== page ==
KYSO Flash
Knock-Your-Socks-Off Art and Literature
Issue 8: August 2017
Ekphrastic Poem: 167 words

The Ostrich

by LeeAnn Pickrell

The assignment began with a trip to the zoo.
To pick an animal we would then render into clay.

I had already decided and picked the ostrich—
a family bird of sorts, for my great-great grandparents

raised ostriches in Phoenix before the First World War
when their feathers were in vogue.

I had selected the hardest bird, with its long thin neck
and legs punctuated by a flounced and feathered body.

And so my bird kept breaking apart until 
there was no starting again.

My ostrich, glazed brown from the kiln, with its 
two thick, melded-together legs and reptilian neck and head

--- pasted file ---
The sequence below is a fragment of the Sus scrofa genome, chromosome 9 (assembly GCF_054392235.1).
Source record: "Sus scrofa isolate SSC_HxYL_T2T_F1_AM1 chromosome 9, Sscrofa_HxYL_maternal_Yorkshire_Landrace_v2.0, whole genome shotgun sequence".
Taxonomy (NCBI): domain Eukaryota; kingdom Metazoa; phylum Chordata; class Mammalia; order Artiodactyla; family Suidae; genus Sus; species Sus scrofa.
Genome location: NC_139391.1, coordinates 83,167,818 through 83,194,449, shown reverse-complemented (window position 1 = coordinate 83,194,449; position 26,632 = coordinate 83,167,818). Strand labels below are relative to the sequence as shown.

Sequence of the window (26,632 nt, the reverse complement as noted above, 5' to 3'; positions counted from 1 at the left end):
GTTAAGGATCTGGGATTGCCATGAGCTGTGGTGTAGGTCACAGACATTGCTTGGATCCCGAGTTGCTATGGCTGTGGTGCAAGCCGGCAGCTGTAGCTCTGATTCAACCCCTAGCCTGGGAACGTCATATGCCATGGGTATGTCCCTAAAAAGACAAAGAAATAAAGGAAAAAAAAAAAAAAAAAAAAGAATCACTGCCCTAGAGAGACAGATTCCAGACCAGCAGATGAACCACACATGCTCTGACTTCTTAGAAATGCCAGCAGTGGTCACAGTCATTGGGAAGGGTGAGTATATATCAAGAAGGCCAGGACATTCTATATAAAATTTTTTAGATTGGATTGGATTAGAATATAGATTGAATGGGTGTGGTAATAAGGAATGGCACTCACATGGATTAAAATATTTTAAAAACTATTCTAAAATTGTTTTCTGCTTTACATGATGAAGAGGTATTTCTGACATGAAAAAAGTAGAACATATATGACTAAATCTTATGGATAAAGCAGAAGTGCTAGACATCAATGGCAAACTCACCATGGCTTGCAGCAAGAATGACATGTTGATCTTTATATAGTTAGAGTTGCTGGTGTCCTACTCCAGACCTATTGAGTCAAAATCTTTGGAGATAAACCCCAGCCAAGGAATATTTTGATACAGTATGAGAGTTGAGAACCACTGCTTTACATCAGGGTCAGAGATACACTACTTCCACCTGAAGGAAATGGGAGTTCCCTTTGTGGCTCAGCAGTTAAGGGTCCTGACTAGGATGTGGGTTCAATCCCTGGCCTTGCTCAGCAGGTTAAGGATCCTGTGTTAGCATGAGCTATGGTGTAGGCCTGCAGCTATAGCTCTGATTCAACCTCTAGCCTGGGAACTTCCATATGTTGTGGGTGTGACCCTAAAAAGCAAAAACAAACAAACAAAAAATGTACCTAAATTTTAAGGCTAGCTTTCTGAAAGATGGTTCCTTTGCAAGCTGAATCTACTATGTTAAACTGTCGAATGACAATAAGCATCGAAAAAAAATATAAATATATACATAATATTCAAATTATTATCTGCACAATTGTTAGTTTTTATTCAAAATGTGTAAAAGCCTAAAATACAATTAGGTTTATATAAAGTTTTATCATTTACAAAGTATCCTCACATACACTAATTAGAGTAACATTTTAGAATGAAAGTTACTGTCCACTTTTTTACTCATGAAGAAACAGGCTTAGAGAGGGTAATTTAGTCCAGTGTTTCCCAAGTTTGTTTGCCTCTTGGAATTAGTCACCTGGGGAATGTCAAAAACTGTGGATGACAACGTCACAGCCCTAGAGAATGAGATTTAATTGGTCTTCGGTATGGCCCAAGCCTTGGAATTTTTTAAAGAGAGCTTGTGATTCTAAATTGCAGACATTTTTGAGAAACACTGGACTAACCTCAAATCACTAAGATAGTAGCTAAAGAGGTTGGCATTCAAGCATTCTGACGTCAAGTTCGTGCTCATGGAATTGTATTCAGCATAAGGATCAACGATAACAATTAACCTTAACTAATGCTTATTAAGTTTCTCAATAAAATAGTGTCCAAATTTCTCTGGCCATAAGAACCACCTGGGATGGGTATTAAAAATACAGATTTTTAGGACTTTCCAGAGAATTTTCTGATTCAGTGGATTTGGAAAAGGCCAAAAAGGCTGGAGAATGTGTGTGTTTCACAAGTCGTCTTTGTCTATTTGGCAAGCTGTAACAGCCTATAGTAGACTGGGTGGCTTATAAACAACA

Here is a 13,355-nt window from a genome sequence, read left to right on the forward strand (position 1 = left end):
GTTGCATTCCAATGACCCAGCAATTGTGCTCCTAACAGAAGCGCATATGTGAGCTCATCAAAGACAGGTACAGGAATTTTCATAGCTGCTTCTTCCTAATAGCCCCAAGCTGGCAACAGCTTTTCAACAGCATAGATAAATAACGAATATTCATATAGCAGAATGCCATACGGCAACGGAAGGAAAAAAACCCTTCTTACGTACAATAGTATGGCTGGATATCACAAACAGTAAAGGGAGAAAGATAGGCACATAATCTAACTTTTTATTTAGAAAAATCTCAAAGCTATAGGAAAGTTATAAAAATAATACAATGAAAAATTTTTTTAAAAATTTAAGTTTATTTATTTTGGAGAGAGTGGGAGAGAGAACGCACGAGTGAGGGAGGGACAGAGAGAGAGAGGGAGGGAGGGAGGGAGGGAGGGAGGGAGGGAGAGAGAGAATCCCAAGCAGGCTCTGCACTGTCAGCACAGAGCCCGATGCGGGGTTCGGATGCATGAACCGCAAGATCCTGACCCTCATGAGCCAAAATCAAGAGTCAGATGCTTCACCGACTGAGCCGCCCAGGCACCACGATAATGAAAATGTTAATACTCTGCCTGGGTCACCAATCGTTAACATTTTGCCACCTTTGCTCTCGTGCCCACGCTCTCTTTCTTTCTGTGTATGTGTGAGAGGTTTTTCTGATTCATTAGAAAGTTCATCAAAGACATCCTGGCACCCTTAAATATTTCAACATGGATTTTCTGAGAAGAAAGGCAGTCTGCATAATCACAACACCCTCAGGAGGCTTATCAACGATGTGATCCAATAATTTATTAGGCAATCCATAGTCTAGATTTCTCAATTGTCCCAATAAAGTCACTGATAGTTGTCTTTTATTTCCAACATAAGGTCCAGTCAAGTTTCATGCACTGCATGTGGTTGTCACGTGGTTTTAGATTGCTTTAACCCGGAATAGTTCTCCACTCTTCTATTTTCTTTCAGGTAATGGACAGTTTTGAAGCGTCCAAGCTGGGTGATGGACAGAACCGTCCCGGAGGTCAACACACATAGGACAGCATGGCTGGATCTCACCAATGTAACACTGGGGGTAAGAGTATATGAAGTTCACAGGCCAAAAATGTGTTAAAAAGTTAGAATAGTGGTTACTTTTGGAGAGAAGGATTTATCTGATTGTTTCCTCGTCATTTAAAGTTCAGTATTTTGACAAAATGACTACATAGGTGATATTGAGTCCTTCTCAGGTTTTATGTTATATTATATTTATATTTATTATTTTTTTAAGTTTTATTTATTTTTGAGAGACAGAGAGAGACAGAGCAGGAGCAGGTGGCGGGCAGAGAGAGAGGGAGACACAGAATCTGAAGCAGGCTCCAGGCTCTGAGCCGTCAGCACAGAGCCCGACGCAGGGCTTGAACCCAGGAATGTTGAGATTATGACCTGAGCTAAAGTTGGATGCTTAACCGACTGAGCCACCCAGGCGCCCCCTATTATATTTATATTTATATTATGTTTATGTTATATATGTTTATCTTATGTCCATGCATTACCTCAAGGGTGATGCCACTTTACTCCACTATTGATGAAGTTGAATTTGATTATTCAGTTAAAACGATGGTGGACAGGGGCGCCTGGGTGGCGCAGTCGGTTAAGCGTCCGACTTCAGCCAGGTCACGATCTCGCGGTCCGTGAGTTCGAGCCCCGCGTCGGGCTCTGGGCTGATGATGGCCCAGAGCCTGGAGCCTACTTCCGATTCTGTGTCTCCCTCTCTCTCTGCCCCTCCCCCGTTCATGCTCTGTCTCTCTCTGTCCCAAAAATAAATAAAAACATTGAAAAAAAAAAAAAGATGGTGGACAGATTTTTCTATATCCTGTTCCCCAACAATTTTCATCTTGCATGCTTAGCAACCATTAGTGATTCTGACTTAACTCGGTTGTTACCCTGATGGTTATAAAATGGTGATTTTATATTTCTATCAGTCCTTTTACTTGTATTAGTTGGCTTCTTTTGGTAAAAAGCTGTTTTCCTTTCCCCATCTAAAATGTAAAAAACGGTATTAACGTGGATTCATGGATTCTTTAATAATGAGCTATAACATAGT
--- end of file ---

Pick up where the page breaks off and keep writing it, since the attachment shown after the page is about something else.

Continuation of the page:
rising up from a roughly egg-shaped middle. 
To a certain age group, the ostrich might have been mistaken 

for Dino—the Flintstone influence—
perhaps the ostrich’s early ancestor.

My mother still keeps it on her mantle, along with the hula dancer.
Both pieces display a certain similarity:

legs mashed together so they’d stand, the grooved feathers,  
grass skirt. Examples from my early period.


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